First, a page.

Redrawing the rules on European tax

19th of May 2011
Redrawing the rules on European tax
Redrawing the rules on European tax

Business leaders in Europe are being urged to have their say in a consultation that could lead to the most radical shake-up of the VAT system in more than 40 years. The European Commission wants a “simpler, more robust and efficient” structure that will reduce the impact of the economic crisis on national budgets and help drive the recovery. Hartley Milner reports.

If you were sat before a clean sheet of paper and asked to redraw the rules on VAT, how would you go about it? That, broadly, is the challenge for businesses set out in an EC Green Paper on the future of the tax. Issues flagged up for debate include slashing red tape around transactions, reducing the compliance burden and cost for businesses and combating an alarming rise in fraud, which is depriving the EU of more than 100 billion euros a year.

But the review goes even further, questioning fundamentals of the system such as whether goods and services should be taxed in the country of their origin or where they are purchased (their destination). We could also see fewer exemptions from the tax and a single VAT rate across all member states.

Businesses have until May 31 to make their views known to the Commission.

Launching the consultation, taxation commissioner Algirdas Semeta said: “We need a VAT system for the 21st century – simple, modern and effective. VAT is paid by citizens, collected by businesses and is a main source of revenue for member states, so everybody has an interest in this tax.

“I would urge people to make their voices heard in this consultation so that we can ensure the future VAT system works better for everyone.”

Early response to the Green Paper has been lukewarm in some quarters, with cynicism about the chances of getting an agreement among the 27 member countries and the time it would take for any change to be implemented.

However Stephen Coleclough, VAT partner at UK-based professional services firm PricewaterhouseCoopers, said his clients were more welcoming once it was explained that they were being offered a “genuine opportunity” to rewrite the rules from scratch.

“Businesses do want change,” he said. “What they are saying is, ‘we don’t care what the rules are, as long as they are certain and the same all over Europe'. For instance, there are a number of examples and cases where you can pay double VAT or no VAT because different countries have a different approach to the tax.

“In the cleaning industry, it may be that cleaning buildings is treated as a normal service in one country and as a land-related service in another. Why? Whatever the treatment, it should be the same everywhere.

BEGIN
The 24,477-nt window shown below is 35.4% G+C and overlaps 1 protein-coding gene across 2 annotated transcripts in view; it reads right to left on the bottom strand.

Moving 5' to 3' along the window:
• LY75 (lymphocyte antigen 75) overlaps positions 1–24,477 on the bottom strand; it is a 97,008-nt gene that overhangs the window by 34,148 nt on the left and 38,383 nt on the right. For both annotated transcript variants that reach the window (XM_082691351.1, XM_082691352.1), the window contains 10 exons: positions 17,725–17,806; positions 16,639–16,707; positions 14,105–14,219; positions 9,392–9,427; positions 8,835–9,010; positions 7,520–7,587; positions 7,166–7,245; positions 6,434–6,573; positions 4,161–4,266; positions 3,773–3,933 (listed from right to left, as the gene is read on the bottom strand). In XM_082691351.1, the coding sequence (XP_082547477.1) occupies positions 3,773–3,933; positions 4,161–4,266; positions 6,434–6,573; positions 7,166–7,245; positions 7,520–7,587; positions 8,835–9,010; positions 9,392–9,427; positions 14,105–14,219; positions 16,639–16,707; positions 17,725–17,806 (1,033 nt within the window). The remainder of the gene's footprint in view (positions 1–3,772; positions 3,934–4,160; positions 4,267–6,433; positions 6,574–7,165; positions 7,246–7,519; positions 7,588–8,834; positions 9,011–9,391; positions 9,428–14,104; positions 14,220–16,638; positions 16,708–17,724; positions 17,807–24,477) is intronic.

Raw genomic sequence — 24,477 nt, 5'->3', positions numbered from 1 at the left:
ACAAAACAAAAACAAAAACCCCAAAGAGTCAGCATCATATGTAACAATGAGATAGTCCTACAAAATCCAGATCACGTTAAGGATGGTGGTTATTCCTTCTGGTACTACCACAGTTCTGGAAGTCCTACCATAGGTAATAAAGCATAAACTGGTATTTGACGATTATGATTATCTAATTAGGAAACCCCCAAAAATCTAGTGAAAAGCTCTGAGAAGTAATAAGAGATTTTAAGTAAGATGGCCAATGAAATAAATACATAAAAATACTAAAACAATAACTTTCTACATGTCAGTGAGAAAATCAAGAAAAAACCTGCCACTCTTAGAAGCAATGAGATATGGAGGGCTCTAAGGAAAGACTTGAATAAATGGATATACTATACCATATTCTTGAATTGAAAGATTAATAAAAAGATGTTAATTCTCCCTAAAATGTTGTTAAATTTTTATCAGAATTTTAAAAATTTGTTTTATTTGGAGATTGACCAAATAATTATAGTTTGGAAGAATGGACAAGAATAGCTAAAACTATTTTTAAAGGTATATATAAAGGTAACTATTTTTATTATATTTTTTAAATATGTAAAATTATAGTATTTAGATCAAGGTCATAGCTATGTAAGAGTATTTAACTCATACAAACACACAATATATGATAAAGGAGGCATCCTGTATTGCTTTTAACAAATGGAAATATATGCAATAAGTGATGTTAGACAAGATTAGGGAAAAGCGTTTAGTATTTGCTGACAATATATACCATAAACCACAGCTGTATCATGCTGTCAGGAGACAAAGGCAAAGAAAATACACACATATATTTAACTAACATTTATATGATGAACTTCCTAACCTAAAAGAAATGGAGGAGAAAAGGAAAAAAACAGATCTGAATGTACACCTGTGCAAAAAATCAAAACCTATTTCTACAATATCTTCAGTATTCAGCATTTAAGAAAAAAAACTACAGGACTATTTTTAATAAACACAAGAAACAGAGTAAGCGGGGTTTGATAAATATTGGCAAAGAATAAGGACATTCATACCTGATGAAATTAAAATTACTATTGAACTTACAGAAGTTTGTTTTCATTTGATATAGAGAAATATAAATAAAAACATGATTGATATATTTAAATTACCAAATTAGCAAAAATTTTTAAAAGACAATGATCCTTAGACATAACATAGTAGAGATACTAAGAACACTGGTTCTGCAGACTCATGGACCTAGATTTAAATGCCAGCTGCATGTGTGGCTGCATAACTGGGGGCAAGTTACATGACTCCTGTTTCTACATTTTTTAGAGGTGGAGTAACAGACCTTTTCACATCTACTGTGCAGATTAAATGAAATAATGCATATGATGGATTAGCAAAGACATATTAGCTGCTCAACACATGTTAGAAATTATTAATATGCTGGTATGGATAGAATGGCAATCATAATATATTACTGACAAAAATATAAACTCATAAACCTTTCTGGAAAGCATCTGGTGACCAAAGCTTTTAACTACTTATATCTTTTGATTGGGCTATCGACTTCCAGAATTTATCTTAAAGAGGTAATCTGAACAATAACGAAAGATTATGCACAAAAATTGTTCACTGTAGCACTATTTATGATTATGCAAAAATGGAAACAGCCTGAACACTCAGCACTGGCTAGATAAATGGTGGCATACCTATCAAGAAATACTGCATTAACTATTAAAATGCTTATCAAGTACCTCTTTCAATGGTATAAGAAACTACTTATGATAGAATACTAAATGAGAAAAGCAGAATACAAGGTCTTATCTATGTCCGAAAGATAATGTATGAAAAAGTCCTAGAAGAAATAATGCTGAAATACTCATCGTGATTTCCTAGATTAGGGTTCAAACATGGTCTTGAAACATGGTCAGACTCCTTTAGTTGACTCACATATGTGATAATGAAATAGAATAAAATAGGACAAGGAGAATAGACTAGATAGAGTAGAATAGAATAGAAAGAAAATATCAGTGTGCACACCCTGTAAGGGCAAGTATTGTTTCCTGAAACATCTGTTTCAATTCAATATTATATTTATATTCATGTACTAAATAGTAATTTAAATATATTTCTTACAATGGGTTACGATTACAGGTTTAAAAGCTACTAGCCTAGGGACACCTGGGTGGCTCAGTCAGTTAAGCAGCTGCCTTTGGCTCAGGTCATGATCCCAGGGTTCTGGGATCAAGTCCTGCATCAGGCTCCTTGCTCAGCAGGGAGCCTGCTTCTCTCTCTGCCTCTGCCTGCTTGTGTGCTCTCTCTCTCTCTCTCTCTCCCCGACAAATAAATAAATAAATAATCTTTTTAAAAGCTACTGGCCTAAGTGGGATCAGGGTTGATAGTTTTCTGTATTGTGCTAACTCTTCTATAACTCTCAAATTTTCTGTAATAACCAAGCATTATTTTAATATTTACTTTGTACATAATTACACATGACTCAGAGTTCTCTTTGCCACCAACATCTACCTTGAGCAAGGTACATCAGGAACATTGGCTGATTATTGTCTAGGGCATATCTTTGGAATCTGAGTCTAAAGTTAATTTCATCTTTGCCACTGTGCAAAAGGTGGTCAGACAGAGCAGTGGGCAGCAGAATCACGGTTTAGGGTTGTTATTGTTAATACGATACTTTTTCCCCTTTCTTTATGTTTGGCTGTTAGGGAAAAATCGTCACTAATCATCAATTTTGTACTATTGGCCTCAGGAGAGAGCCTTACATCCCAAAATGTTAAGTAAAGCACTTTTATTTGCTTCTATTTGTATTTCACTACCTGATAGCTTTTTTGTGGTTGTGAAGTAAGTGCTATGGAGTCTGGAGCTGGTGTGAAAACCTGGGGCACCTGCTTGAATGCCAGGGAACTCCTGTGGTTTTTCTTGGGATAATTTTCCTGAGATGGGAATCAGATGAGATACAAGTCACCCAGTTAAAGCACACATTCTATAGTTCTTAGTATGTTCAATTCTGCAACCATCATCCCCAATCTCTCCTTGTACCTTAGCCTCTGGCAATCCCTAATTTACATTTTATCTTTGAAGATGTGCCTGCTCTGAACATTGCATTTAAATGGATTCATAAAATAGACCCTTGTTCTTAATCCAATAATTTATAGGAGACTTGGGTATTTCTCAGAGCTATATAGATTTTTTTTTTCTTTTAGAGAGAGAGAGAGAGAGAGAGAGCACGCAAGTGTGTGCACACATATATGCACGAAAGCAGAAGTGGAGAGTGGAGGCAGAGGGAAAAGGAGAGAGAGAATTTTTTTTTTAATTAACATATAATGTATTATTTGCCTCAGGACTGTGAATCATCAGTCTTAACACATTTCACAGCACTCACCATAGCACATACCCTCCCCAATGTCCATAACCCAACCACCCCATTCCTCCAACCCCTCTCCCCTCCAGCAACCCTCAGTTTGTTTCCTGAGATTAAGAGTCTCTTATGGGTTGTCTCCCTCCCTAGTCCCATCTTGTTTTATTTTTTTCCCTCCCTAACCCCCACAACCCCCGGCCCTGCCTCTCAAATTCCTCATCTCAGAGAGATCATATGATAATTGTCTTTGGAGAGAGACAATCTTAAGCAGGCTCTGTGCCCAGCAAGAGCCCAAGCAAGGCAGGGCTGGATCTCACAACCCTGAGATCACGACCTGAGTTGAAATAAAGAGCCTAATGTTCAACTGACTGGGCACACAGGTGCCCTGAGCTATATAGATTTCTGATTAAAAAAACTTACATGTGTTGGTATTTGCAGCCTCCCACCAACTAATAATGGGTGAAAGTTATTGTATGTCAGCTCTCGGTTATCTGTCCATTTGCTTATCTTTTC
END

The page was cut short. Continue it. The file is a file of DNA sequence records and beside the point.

“There is a lot to look at here, so to simplify the process what I am saying to clients is read the Green Paper itself and the 30 odd questions and ask your various business lines what are their three biggest problems with VAT in Europe and what would they do to change them. Then, if you do nothing else, send these findings to the Commission.”

The Commission acknowledges that with the squeeze on public finances across the EU and slump in direct and property-related taxes the VAT share of total receipts will have been ramped up further in many member states. Several countries have indeed recently increased their rates or are considering doing so, either in response to the economic troubles or as part of a longer term shift towards indirect rather than direct taxation.

The move towards indirect taxation is justified in the Green Paper by the relative efficiency of consumer-targeted taxes, with consumption providing a “broader and more stable” base for collecting revenues than profits and incomes. This broader base allows for lower rates, thereby reducing the distorting impact of taxation and boosting growth and employment.

Burden on business

A simpler VAT system would also reduce operational costs to taxpayers and tax administrations, so further boosting government coffers, the Commission says. And it recognises that complying with the tax can cause a major headache for businesses. It may be a levy on the consumer but much of the administration is done by businesses, which must submit VAT returns and face penalties if they fail to complete them correctly.

Key elements in the system such as obligations, deduction and rates can be particularly daunting for small and medium-sized enterprises that cannot always afford the expertise to deal with increasingly complex VAT rules. Compliance costs for businesses in this sector are relatively higher than for large companies, particularly when they conduct trade across the EU.